A random sampling of 31 tests for the novel coronavirus all came back negative — an indication that there’s no community spread of the disease, Hawaii health officials said Friday.
The state Department of Health began broad community testing in a statewide surveillance program this week in an effort to find out whether the state has a bigger coronavirus problem than it thinks following complaints by doctors and community concerns over the lack of widespread testing.
The first batch of random negative flu samples pulled for COVID-19 testing was completed Friday.
“This is good news for Hawaii as positive results would have indicated community spread of the disease,” the DOH said in a news release. “While we cannot rule out community spread, the negative results are an encouraging benchmark.”
President Donald Trump on Friday declared the coronavirus pandemic a national emergency to free up money and resources to fight the outbreak. The U.S. now has 50 coronavirus deaths, and cases in all but one state.
Hawaii has two confirmed cases of the novel coronavirus that has sickened more than 145,000 — including more than 2,000 in the United States — and killed more than 5,400 worldwide as of Friday. The first Hawaii case involved an individual in home quarantine who was on the Grand Princess cruise from San Francisco to Mexico last month and an male senior who recently returned from Washington state, where most U.S. coronavirus deaths have occurred.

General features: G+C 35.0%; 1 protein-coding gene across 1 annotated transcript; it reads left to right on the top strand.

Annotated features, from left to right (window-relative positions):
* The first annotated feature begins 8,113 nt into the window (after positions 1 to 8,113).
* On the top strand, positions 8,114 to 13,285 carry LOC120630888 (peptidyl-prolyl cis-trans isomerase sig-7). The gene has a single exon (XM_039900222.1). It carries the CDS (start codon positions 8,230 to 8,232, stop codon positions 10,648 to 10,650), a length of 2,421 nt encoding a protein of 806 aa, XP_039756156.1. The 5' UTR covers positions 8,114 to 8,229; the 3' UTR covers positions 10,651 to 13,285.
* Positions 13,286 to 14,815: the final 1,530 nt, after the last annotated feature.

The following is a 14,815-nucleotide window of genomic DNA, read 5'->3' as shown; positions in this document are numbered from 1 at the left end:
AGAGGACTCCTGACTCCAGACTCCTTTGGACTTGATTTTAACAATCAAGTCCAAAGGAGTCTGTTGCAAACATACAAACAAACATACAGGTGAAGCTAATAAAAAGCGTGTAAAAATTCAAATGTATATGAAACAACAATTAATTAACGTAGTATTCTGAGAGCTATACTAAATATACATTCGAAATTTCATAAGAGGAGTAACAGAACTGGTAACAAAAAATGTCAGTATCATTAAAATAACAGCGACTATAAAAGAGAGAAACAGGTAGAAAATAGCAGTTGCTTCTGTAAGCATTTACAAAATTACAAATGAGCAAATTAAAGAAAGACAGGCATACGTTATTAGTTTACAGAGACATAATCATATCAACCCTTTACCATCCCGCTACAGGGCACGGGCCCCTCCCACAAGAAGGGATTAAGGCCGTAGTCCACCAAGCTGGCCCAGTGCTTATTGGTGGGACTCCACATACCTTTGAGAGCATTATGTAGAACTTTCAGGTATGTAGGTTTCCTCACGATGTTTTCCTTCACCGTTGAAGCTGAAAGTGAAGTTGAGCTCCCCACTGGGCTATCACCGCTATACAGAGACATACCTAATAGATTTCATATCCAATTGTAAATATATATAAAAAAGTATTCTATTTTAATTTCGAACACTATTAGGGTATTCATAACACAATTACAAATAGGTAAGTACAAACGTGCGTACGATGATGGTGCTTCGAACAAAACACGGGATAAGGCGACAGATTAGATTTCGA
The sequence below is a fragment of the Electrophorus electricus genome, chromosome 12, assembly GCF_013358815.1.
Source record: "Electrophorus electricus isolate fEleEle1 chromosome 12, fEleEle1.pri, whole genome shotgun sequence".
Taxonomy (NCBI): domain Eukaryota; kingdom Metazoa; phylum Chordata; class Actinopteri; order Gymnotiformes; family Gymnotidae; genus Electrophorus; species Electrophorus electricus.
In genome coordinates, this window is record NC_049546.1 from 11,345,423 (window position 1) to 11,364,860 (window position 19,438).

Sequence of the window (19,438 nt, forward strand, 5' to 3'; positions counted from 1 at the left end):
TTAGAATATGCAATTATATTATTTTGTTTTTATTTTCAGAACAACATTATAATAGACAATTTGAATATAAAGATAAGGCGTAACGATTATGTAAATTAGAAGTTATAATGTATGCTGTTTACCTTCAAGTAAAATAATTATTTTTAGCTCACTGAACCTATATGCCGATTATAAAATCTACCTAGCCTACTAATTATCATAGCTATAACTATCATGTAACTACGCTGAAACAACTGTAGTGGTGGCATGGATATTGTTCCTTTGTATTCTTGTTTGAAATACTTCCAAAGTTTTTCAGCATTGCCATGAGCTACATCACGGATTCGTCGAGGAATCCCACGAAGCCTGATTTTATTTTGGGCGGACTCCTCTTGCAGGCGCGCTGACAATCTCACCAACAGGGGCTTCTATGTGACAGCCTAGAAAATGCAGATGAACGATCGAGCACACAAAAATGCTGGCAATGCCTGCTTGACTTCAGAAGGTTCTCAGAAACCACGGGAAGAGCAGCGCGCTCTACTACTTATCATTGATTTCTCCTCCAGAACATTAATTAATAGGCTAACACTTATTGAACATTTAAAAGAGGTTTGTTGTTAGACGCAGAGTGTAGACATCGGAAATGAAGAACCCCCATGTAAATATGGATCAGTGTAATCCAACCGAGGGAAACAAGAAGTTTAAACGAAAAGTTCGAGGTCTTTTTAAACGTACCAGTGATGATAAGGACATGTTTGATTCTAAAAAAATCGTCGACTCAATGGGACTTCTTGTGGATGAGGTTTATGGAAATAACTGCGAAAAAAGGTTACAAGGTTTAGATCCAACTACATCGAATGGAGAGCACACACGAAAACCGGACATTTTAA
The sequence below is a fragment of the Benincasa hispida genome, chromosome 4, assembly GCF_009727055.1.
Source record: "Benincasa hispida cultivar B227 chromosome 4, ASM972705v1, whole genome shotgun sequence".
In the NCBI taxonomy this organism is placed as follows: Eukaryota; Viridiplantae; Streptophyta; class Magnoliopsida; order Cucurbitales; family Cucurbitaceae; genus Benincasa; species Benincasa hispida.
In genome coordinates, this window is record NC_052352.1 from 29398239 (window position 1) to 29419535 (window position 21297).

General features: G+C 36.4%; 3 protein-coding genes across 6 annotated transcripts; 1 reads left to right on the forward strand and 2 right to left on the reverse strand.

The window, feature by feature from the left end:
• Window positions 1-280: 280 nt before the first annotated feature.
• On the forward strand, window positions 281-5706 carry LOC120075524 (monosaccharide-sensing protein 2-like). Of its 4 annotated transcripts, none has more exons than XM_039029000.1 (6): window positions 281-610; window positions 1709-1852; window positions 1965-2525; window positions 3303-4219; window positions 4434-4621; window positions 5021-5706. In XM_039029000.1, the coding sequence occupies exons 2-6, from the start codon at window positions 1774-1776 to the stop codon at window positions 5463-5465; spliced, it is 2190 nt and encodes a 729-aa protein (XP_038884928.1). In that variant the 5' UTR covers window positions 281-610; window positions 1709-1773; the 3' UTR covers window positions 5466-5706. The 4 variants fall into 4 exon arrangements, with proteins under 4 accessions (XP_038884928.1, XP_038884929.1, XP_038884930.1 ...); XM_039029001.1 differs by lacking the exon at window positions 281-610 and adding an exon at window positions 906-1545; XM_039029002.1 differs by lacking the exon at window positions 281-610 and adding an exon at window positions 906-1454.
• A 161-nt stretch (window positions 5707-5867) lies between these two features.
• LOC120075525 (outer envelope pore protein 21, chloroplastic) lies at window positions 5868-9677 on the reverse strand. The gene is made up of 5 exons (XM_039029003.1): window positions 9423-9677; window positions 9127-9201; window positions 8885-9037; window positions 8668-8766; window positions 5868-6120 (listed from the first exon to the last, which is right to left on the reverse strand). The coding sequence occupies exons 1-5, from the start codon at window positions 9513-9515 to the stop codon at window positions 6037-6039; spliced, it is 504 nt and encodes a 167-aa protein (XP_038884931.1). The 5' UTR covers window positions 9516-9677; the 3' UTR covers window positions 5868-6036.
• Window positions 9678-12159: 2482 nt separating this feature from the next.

State Health Director Bruce Anderson said Friday at a news conference that there is still no evidence of community spread in Hawaii — cases that can’t be traced back to a traveler or someone who was exposed to a confirmed case.
To help prevent community spread under the surveillance program, the State Laboratories Division in Pearl City will ramp up COVID-19 testing of samples collected for influenza that come back negative. The division expects to receive up to 400 samples a week from doctor’s offices and clinics.
In addition to the surveillance program, 54 of the most serious influenza cases have been tested locally, including from Tripler Army Medical Center. Test results are pending for at least seven suspect cases, including two on Kauai. The DOH is also monitoring 27 people in self-quarantine.
Private hospitals and clinics are also racing to set up sites to screen patients with less severe symptoms who may have been missed.
The Queen’s Medical Center set up “disaster tents” outside the emergency department Thursday to evaluate and screen patients for the novel coronavirus. It swabbed just 15 patients on its first day of opening because of the strict criteria for testing. The criteria include fever, upper respiratory symptoms (coughing or shortness of breath) and travel history to China, Italy, Iran or South Korea.
“That’s where it gets a little subjective. If you get a physician’s order for a test, then … they just do the test. Unfortunately, there are not enough test kits available to test everybody at this point,” Queen’s President Jason Chang told the Honolulu Star-Advertiser. Queen’s, which owns Diagnostic Laboratory Services, purchased 5,000 kits from the CDC. DLS can only collect the samples, which then must be sent to a mainland laboratory for testing. Chang said the company hoped to get government approval Friday to start testing their own samples in-state.